I have a ST Nucleo F446RE. It's an ARM board which provides quite an interesting interface for uploading programs - it presents itself as USB storage device and the program can be copied on it, which causes Nucleo to reset and launch the program.

As such, I'm kinda reluctant to even bother installing (yet another) development toolchain. I'd rather just use GCC compiler, some makefile for compiling and flashing and probably some required Nucleo header libraries.

Is there a way to setup lightweight environment like this for Nucleo? It's probably worth mentioning that I'm a newbie to emdedded development.

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    \$\begingroup\$ yes, arm-none-eabi-gcc, but should be moved to stackoverflow. \$\endgroup\$ Commented Feb 8, 2017 at 13:19
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    \$\begingroup\$ @user3528438 Afaik, embedded and microcontroller questions fit much better here. \$\endgroup\$ Commented Feb 8, 2017 at 13:21
  • \$\begingroup\$ Do you use Eclipse for other development, by chance? \$\endgroup\$
    – bitsmack
    Commented Feb 10, 2017 at 1:39
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    \$\begingroup\$ @bitsmack We considered eclipse. But we wanted to have a basic toolchain that is lightweight and will work for everyone. Individuals can then install eclipse or whatever they like, but will still have fallback option if it doesn't work. \$\endgroup\$ Commented Feb 10, 2017 at 9:32
  • \$\begingroup\$ @m.Alin mentioning the ability to download a GCC-compatible version of one's project from the mbed site could rescue your deleted answer. \$\endgroup\$ Commented Feb 10, 2017 at 18:37

5 Answers 5


As for any other processor, you will need a compiler that targets the CPU you're using.

In other words, yes, you should/can use the GCC, but: you can't use the gcc that targets your PC, but need to use a GCC that targets the processor.

In this case, the compiler would be called arm-none-eabi-gcc (for ARM ISA, with no OS, with the extended application binary interface), and you'd need to tell the linker (which must also target the same platform) how much memory you have in which address spaces (that's the job of a linker script). Then you'd probably also want an arm-none-eabi-gdb; in essence, you need a complete arm-none-eabi toolchain.

But this toolchain is pretty easy to get; on my systems (Fedora Linux), that'd be as complicated as using dnf search arm-none-eabi to find the packages I want and then dnf installing those.

Often, you can use your existing editor/IDE environment pretty smoothly for embedded development simply by telling it that it has to prefix each executable name (gcc, as, ld, …) with arm-none-eabi; done.

  • \$\begingroup\$ I found some downloads for Ubuntu and Windows, that looks promising! \$\endgroup\$ Commented Feb 8, 2017 at 13:48
  • \$\begingroup\$ @TomášZato don't just download anything. If Ubuntu ships a arm-none-eabi toolchain, use that. As staringlizard said, use the linker script from ST's stm32cubef4 toolig. \$\endgroup\$ Commented Feb 8, 2017 at 14:19
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    \$\begingroup\$ @TomášZato As Marcus says, on Ubuntu, install te compiler like this: sudo apt-get install gcc-arm-none-eabi \$\endgroup\$
    – m.Alin
    Commented Feb 8, 2017 at 14:27
  • \$\begingroup\$ Ok, I have spent good few hours meddling with this. Empty main() compiles IFF you use --specs=nosys.specs parameter. That produces a.out which does not run when I copy it on Nucleo's virtual drive. This answer was a very good lead, but I think it's missing the part regarding even basic hint on how to use the arm-none-eabi toolchain. I tried it on windows and linux with the same result. \$\endgroup\$ Commented Feb 8, 2017 at 15:53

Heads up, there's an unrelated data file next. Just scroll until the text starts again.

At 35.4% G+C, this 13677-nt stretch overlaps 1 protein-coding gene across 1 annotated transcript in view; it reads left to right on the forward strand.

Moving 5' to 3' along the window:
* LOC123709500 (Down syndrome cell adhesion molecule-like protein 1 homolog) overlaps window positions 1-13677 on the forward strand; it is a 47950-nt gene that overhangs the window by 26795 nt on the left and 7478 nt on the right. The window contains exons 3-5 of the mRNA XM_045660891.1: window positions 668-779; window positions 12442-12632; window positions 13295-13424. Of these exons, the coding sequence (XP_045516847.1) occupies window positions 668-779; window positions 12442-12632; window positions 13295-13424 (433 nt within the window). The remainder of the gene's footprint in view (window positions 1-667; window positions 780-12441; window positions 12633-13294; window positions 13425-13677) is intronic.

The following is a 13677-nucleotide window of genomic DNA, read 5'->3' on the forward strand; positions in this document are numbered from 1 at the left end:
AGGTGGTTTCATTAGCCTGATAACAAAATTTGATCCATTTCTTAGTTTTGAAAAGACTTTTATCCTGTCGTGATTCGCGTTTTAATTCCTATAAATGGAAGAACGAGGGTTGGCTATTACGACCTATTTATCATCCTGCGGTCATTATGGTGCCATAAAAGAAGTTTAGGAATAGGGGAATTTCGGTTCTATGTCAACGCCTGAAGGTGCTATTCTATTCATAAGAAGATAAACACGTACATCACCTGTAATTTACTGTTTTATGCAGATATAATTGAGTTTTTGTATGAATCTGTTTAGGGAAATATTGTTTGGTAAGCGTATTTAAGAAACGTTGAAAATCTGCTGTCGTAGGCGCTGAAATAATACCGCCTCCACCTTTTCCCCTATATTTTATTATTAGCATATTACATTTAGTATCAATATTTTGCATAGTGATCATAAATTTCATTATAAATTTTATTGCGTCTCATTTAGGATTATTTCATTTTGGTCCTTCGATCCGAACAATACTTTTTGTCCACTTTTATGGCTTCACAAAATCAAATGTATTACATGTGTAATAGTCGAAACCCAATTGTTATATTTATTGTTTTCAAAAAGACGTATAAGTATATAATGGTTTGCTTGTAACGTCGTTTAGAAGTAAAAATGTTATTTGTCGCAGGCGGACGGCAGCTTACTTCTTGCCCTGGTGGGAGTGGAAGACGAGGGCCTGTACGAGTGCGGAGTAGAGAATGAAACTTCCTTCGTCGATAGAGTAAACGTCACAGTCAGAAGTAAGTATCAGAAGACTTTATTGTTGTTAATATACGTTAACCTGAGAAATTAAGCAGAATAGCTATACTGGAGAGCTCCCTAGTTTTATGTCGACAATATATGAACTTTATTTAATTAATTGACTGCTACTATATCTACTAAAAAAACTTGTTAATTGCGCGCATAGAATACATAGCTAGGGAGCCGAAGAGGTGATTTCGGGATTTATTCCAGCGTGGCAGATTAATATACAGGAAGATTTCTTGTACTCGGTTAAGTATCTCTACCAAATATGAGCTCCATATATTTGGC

• \$\begingroup\$ @TomášZato well, this is an embedded device. Putting something on a drive that the firmware bootloader offers you will not make the device suddenly do what you want. I recommend starting with the tutorials and examples that come with stm32cubef4 toolset. And really, maybe an IDE where everything is already set up for you might not be that bad a choice if you're as inexperienced with ARM development as your comment might indicate. \$\endgroup\$ Commented Feb 8, 2017 at 16:17

As other answers state, you want to use arm-none-eabi-gcc to compile your code.

However, compiled code (by itself) doesn't do much good! You need to convert it to an .elf or .hex format. You need to be able to load it to the microcontroller. You probably want to be able to debug the code on the target.

I recommend using the free GNU ARM Embedded Toolchain. It is only the toolchain; it doesn't provide an IDE. It's a single install, and includes:

  • arm-none-eabi-gcc (to compile code)
  • arm-none-eabi-gdb (to debug)
  • arm-none-eabi-objcopy (to translate to .hex)
  • arm-none-eabi-size (to get a readout on your code's memory utilization)
  • (more)

It's maintained by ARM developers and is available for Windows/MacOS/Linux.

There is a separate project for ARM development using Eclipse IDE, called GNU ARM Eclipse. Even if you don't want to use Eclipse, I recommend scanning their website. They explain how to install the GNU ARM Embedded Toolchain, how to set up different debuggers, etc.

By the way, GNU ARM Eclipse is particularly good for ST ARM development. It has built-in linker scripts for the different ST families, has ties to ST's Standard Peripheral Libraries, etc.

Finally, I realize that this bypasses the custom USB programming interface presented by the Nucleo. My personal opinion is that you should use these standard tools instead, mostly because you will end up using them when you want to port your code to a non-Nucleo board.

Responding to your comment, I've never seen a.out ("assembler output") used for ARM microcontrollers. In my projects, I generally have many c files, each which compile to an object file. Then the objects are combined with the linker, which outputs a hex or elf file.

Here's some extra info in case it helps:

My compile commands are complicated, but they are handled by my IDE so it's transparent to me. Here is an example for main.c: